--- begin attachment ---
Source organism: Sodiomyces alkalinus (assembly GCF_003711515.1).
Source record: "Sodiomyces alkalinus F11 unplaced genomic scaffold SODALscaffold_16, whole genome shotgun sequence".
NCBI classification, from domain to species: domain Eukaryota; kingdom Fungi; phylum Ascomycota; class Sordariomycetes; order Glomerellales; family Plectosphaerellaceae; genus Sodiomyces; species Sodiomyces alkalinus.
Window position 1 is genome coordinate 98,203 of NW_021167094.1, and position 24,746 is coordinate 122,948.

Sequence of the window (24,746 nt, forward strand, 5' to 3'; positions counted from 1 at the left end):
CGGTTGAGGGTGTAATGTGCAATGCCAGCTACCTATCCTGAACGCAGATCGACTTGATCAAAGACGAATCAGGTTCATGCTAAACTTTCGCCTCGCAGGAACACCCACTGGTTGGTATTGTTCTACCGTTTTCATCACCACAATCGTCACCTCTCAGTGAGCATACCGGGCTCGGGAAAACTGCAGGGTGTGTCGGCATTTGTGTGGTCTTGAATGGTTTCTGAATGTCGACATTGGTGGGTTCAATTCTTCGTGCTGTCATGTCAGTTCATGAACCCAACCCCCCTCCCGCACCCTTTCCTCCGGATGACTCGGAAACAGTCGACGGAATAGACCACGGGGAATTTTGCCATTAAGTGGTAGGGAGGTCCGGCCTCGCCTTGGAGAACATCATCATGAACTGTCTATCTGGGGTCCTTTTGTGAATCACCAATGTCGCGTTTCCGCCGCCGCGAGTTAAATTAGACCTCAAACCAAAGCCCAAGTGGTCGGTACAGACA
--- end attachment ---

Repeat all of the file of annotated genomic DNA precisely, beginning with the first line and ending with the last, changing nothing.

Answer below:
Source organism: Sodiomyces alkalinus (assembly GCF_003711515.1).
Source record: "Sodiomyces alkalinus F11 unplaced genomic scaffold SODALscaffold_16, whole genome shotgun sequence".
NCBI classification, from domain to species: domain Eukaryota; kingdom Fungi; phylum Ascomycota; class Sordariomycetes; order Glomerellales; family Plectosphaerellaceae; genus Sodiomyces; species Sodiomyces alkalinus.
Window position 1 is genome coordinate 98,203 of NW_021167094.1, and position 24,746 is coordinate 122,948.

Sequence of the window (24,746 nt, forward strand, 5' to 3'; positions counted from 1 at the left end):
CGGTTGAGGGTGTAATGTGCAATGCCAGCTACCTATCCTGAACGCAGATCGACTTGATCAAAGACGAATCAGGTTCATGCTAAACTTTCGCCTCGCAGGAACACCCACTGGTTGGTATTGTTCTACCGTTTTCATCACCACAATCGTCACCTCTCAGTGAGCATACCGGGCTCGGGAAAACTGCAGGGTGTGTCGGCATTTGTGTGGTCTTGAATGGTTTCTGAATGTCGACATTGGTGGGTTCAATTCTTCGTGCTGTCATGTCAGTTCATGAACCCAACCCCCCTCCCGCACCCTTTCCTCCGGATGACTCGGAAACAGTCGACGGAATAGACCACGGGGAATTTTGCCATTAAGTGGTAGGGAGGTCCGGCCTCGCCTTGGAGAACATCATCATGAACTGTCTATCTGGGGTCCTTTTGTGAATCACCAATGTCGCGTTTCCGCCGCCGCGAGTTAAATTAGACCTCAAACCAAAGCCCAAGTGGTCGGTACAGACA